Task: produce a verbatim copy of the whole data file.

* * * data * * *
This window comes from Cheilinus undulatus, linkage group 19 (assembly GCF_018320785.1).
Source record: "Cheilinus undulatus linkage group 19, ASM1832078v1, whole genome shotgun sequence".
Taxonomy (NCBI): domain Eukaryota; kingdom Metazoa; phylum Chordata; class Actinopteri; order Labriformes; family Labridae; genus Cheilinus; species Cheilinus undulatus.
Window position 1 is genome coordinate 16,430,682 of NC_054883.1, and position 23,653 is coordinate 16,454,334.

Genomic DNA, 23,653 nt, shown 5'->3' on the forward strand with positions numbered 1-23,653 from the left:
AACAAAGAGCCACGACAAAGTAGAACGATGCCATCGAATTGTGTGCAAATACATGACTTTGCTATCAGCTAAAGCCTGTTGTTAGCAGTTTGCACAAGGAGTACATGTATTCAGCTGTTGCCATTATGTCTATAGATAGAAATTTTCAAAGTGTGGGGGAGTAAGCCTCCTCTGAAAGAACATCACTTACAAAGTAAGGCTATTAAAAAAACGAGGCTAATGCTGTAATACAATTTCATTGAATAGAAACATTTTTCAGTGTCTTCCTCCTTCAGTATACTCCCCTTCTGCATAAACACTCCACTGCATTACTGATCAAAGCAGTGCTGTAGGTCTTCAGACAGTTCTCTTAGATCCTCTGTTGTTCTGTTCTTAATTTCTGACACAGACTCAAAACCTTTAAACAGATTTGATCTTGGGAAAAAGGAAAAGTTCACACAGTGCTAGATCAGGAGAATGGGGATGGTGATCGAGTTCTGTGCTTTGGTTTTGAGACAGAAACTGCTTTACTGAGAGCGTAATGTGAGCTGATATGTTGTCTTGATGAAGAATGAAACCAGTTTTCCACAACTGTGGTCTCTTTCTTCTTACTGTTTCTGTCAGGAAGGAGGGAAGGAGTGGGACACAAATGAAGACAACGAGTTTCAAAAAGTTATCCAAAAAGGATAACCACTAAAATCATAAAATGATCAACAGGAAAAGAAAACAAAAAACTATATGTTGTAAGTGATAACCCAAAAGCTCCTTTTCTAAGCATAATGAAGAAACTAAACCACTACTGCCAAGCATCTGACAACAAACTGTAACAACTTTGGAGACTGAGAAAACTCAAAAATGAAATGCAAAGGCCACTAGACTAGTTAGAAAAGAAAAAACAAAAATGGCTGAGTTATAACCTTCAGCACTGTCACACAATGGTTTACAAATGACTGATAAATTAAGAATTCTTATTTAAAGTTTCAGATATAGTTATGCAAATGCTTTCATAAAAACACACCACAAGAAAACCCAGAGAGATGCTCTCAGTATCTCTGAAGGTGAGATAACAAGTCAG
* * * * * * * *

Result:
This window comes from Cheilinus undulatus, linkage group 19 (assembly GCF_018320785.1).
Source record: "Cheilinus undulatus linkage group 19, ASM1832078v1, whole genome shotgun sequence".
Taxonomy (NCBI): domain Eukaryota; kingdom Metazoa; phylum Chordata; class Actinopteri; order Labriformes; family Labridae; genus Cheilinus; species Cheilinus undulatus.
Window position 1 is genome coordinate 16,430,682 of NC_054883.1, and position 23,653 is coordinate 16,454,334.

Genomic DNA, 23,653 nt, shown 5'->3' on the forward strand with positions numbered 1-23,653 from the left:
AACAAAGAGCCACGACAAAGTAGAACGATGCCATCGAATTGTGTGCAAATACATGACTTTGCTATCAGCTAAAGCCTGTTGTTAGCAGTTTGCACAAGGAGTACATGTATTCAGCTGTTGCCATTATGTCTATAGATAGAAATTTTCAAAGTGTGGGGGAGTAAGCCTCCTCTGAAAGAACATCACTTACAAAGTAAGGCTATTAAAAAAACGAGGCTAATGCTGTAATACAATTTCATTGAATAGAAACATTTTTCAGTGTCTTCCTCCTTCAGTATACTCCCCTTCTGCATAAACACTCCACTGCATTACTGATCAAAGCAGTGCTGTAGGTCTTCAGACAGTTCTCTTAGATCCTCTGTTGTTCTGTTCTTAATTTCTGACACAGACTCAAAACCTTTAAACAGATTTGATCTTGGGAAAAAGGAAAAGTTCACACAGTGCTAGATCAGGAGAATGGGGATGGTGATCGAGTTCTGTGCTTTGGTTTTGAGACAGAAACTGCTTTACTGAGAGCGTAATGTGAGCTGATATGTTGTCTTGATGAAGAATGAAACCAGTTTTCCACAACTGTGGTCTCTTTCTTCTTACTGTTTCTGTCAGGAAGGAGGGAAGGAGTGGGACACAAATGAAGACAACGAGTTTCAAAAAGTTATCCAAAAAGGATAACCACTAAAATCATAAAATGATCAACAGGAAAAGAAAACAAAAAACTATATGTTGTAAGTGATAACCCAAAAGCTCCTTTTCTAAGCATAATGAAGAAACTAAACCACTACTGCCAAGCATCTGACAACAAACTGTAACAACTTTGGAGACTGAGAAAACTCAAAAATGAAATGCAAAGGCCACTAGACTAGTTAGAAAAGAAAAAACAAAAATGGCTGAGTTATAACCTTCAGCACTGTCACACAATGGTTTACAAATGACTGATAAATTAAGAATTCTTATTTAAAGTTTCAGATATAGTTATGCAAATGCTTTCATAAAAACACACCACAAGAAAACCCAGAGAGATGCTCTCAGTATCTCTGAAGGTGAGATAACAAGTCAG